In the sixth of a series of tests since 2014, the San Antonio-class amphibious transport dock USS Anchorage successfully completed a test recovery on Tuesday.
NASA engineers worked alongside Navy personnel to test recovery operations in varying sea states, both day and at night.
“Testing this week went very well,” said NASA’s Recovery Director Melissa Jones. “We’ve actually shaved about 15 minutes off our timeline already with one run, which is important to us because when we recover crew, we have to get them out as quickly as possible.”
The San Antonio-class ships are uniquely suited to recovery operations because they have well decks into which capsules can be floated.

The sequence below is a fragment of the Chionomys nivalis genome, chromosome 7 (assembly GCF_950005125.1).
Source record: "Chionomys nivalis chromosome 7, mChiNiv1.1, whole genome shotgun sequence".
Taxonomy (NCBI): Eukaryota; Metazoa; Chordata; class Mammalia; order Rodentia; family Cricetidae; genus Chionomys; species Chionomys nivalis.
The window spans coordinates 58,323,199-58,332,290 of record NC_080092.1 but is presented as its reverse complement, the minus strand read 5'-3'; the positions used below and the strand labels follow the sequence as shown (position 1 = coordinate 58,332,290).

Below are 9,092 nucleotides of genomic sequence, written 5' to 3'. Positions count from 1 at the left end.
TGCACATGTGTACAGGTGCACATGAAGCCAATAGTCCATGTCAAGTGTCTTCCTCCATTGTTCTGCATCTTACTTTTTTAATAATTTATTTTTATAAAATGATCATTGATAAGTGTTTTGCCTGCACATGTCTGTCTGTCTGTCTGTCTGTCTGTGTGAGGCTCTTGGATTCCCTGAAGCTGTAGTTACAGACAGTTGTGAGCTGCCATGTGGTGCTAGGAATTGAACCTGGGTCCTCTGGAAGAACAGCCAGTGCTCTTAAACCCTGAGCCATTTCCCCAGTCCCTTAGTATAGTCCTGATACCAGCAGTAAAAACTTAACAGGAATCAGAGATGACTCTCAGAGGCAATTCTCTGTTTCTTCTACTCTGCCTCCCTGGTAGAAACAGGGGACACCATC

The recovery process involves divers, who attach a stabilization ring to the capsule, and then personnel on small boats who attach lines and then guide the capsule into the ship’s well deck.
“The whole recovery is a high risk evolution, especially when the capsule is being towed closely behind the ship, but NASA took our inputs and modified the equipment,” said Chief Petty Officer Beau Lontine. “We’ve conducted training with the hardware and rigging to allow for a safe recovery of the capsule.”
The Orion spacecraft is being designed to carry between two and six astronauts beyond earth’s orbit to the moon, a nearby asteroid or even Mars. The first crewed flight could be as early as 2021.
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